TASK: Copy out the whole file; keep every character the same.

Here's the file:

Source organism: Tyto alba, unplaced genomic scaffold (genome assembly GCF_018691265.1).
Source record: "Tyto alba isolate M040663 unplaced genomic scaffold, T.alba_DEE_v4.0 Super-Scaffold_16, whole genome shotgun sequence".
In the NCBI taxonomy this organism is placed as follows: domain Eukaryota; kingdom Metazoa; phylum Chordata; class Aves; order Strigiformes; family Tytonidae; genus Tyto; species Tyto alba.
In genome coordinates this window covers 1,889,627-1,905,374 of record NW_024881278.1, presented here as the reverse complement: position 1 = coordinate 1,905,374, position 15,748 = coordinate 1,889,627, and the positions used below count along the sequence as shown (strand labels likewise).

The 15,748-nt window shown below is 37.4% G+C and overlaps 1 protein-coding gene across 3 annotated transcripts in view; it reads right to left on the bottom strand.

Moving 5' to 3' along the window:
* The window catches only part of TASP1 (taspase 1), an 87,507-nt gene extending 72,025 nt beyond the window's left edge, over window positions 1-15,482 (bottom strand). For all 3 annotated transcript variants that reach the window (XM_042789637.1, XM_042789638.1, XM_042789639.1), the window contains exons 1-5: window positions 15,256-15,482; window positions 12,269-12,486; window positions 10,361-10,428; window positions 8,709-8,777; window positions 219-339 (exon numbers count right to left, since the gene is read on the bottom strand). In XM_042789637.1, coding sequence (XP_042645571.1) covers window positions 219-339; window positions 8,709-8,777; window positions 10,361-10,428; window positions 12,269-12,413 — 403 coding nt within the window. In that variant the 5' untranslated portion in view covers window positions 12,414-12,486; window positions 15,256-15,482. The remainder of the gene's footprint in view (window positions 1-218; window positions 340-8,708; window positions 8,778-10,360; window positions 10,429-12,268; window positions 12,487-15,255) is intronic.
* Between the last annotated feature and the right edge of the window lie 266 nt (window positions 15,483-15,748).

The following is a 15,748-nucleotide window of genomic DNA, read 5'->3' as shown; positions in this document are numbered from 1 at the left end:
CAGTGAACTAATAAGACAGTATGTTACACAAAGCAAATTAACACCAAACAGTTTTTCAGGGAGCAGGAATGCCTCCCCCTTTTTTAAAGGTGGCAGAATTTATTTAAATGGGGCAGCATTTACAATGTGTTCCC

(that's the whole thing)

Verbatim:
Source organism: Tyto alba, unplaced genomic scaffold (genome assembly GCF_018691265.1).
Source record: "Tyto alba isolate M040663 unplaced genomic scaffold, T.alba_DEE_v4.0 Super-Scaffold_16, whole genome shotgun sequence".
In the NCBI taxonomy this organism is placed as follows: domain Eukaryota; kingdom Metazoa; phylum Chordata; class Aves; order Strigiformes; family Tytonidae; genus Tyto; species Tyto alba.
In genome coordinates this window covers 1,889,627-1,905,374 of record NW_024881278.1, presented here as the reverse complement: position 1 = coordinate 1,905,374, position 15,748 = coordinate 1,889,627, and the positions used below count along the sequence as shown (strand labels likewise).

The 15,748-nt window shown below is 37.4% G+C and overlaps 1 protein-coding gene across 3 annotated transcripts in view; it reads right to left on the bottom strand.

Moving 5' to 3' along the window:
* The window catches only part of TASP1 (taspase 1), an 87,507-nt gene extending 72,025 nt beyond the window's left edge, over window positions 1-15,482 (bottom strand). For all 3 annotated transcript variants that reach the window (XM_042789637.1, XM_042789638.1, XM_042789639.1), the window contains exons 1-5: window positions 15,256-15,482; window positions 12,269-12,486; window positions 10,361-10,428; window positions 8,709-8,777; window positions 219-339 (exon numbers count right to left, since the gene is read on the bottom strand). In XM_042789637.1, coding sequence (XP_042645571.1) covers window positions 219-339; window positions 8,709-8,777; window positions 10,361-10,428; window positions 12,269-12,413 — 403 coding nt within the window. In that variant the 5' untranslated portion in view covers window positions 12,414-12,486; window positions 15,256-15,482. The remainder of the gene's footprint in view (window positions 1-218; window positions 340-8,708; window positions 8,778-10,360; window positions 10,429-12,268; window positions 12,487-15,255) is intronic.
* Between the last annotated feature and the right edge of the window lie 266 nt (window positions 15,483-15,748).

The following is a 15,748-nucleotide window of genomic DNA, read 5'->3' as shown; positions in this document are numbered from 1 at the left end:
CAGTGAACTAATAAGACAGTATGTTACACAAAGCAAATTAACACCAAACAGTTTTTCAGGGAGCAGGAATGCCTCCCCCTTTTTTAAAGGTGGCAGAATTTATTTAAATGGGGCAGCATTTACAATGTGTTCCC